This three-digit combination lock is accepted by TSA, meaning they can unlock it and search your bag without cutting the lock. An indicator light changes from green to red once the lock has been opened so you know if your bag has been tampered with.
Magellan’s takes a lower-tech route to getting your luggage back to you. Instead of microchips and GPS, this tag has instructions written in multiple languages that guide airline agents to use the itinerary inside the tag to forward your bag to you en route. After all, it does no good if you’re going to Fiji, and your lost bag is going back home.
This tag features a variety of different locator technologies (two different microchips, a serial ID number, and QR Code) that airlines use all over the world to help identify lost luggage. It’s like microchipping your dog—if someone finds your luggage, they can scan the chip and get it back to you.
If you have beautiful luggage, it deserves a beautiful tag. This simple leather option has a solid brass buckle that’s designed to hold your business card so if you lose it, your bag can find its way back to you. The adjustable strap makes sure that it fits around any lash point.
This is a larger money belt, big enough to fit your passport, cards, cash, and any other important documents you might be carrying around. It has two zippered pockets that keep everything organized, and it’s made from a soft, washable silk that resists sweat. The waistband is elastic, so it doesn’t bind as you snack your way from café to café.
No, it doesn’t stuff inside your bra. It clips to the side of your bra and hangs down your side, hiding credit cards, keys, and cash beneath your shirt where pickpockets can’t reach. The pouch is made from a supersoft mix of nylon and spandex that feels like lingerie and weighs just 0.4 ounces.
StashBandz is part running belt, part money belt. It’s twice the width of your standard hide-away belt and made from a soft spandex fabric that hugs your waist. Four separate pockets keep your goods organized and decrease bulk, and you can sprint to catch a train without any annoying belt bounce.
Wear this wallet around your neck, and tuck it under your shirt or sweater to keep all your important documents out of sight. The wallet also has an RFID-blocking liner so thieves can’t snag your goods digitally. It’s made from a water-resistant ripstop nylon that will hold up no matter how long you’re traveling.
If you want to travel ultralight, Sea to Summit’s version of the money belt is made from featherweight Ultra-Sil Cordura that weighs just two ounces and has a 3-D mesh back for extra breathability. You also get two zipper pockets for organization, a soft elastic waistband for comfort, and an RFID-blocking liner to keep hackers at bay.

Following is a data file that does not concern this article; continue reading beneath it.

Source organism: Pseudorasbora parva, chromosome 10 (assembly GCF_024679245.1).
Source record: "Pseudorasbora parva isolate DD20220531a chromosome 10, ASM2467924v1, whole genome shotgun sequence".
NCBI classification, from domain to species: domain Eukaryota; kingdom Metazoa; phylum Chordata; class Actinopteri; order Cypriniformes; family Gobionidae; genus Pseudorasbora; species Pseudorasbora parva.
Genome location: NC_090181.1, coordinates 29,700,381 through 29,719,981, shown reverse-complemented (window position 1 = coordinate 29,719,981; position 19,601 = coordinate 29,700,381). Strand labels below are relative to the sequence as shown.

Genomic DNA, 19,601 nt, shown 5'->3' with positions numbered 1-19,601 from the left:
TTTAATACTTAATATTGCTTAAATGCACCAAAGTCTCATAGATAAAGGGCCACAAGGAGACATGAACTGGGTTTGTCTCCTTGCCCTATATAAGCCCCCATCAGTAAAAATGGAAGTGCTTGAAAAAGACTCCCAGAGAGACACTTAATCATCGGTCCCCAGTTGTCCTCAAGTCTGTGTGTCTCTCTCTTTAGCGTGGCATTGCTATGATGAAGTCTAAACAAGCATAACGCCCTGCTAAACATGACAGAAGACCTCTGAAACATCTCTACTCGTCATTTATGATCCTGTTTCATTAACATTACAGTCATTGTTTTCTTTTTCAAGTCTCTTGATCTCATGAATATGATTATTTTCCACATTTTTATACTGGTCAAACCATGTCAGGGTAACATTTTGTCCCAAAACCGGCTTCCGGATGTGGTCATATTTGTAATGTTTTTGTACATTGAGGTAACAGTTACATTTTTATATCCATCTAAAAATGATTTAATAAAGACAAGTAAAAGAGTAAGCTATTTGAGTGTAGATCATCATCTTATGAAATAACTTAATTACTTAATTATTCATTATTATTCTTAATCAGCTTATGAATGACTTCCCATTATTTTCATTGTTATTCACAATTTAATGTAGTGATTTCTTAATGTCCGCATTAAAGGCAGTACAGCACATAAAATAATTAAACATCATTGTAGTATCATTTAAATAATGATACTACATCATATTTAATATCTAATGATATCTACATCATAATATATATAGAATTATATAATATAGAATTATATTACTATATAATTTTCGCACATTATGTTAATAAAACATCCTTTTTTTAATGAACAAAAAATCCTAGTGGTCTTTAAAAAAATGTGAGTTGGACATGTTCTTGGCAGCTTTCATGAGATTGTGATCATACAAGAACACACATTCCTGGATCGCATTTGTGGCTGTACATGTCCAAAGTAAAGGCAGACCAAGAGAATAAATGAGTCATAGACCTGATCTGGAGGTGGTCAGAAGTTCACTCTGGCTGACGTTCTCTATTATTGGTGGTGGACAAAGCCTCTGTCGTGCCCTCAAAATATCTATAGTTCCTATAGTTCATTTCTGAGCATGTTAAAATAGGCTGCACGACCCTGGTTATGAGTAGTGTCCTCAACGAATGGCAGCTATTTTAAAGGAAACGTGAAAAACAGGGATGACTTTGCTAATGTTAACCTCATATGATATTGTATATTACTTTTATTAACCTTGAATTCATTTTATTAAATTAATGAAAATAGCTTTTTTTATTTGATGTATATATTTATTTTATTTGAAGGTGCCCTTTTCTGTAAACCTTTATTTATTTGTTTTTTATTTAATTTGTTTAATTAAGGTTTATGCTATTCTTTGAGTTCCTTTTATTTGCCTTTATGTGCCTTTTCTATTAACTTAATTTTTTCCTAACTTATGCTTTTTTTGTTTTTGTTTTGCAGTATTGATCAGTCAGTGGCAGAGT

Our testers love the Thorium for its tough outer nylon shell that will resist rips (unlike the paper-thin outers of most puffies.) Bonus points for the DWR finish and water-resistant synthetic insulation at the spots most likely to get wet (the shoulders, cuffs, and underarms.) It's the complete package.
Many duffels offer a single cavernous space, but the Big Kit is all about gear-specific organization. It has a separate (and ventilated) shoe compartment, a side panel for a water bottle, a molded pocket for sunglasses or goggles, and a tuck-away helmet carry that lets you attach your lid to the outside of the pack. If the Big Kit is too big, look at the 40-liter TrailKit or 45-liter SnowKit.
The 900-denier ripstop polyester body is water-resistant and boasts a padded bottom panel for added structure. Daisy chains make lashing a breeze, the shoulder straps are comfy and removable, and there are side grab handles for extra convenience. We dig the U-shaped lid, which makes for quick packing, and the two mesh pockets on the lid for storing small items.
We love the Base Camp duffel because of the cost-to-space ratio. You get 150 liters of storage for under $200, wrapped in an 840-denier ballistic nylon exterior. Compression straps tighten the load, grab handles and lash points help you secure the bag on top of your car, and the main carry straps work in duffel or backpack mode. It’s not submersible, but a zipper flap helps keep the rain out.
The Panga offers 75 liters of waterproof storage, thanks to the high-density nylon shell and Yeti’s famous Hydrolok zipper, keeping water and dirt out. We like the EVA foam-molded base, which gives you a solid platform when you’re loading gear. The interior has two mesh pockets, while the outside is fitted with side grab handles and burly daisy chains that let you tie the bag down to your boat.
This 56-liter bag is built from tear-resistant 1,050-denier nylon, and it sheds light rain, thanks to the DWR finish. It has all the duffel features you need—compression straps, lashing straps, and grab handles—and can switch from duffel to backpack with ease. We really dig the daisy-chain-style side panels, which allow you to attach canteen carriers and extra storage solutions.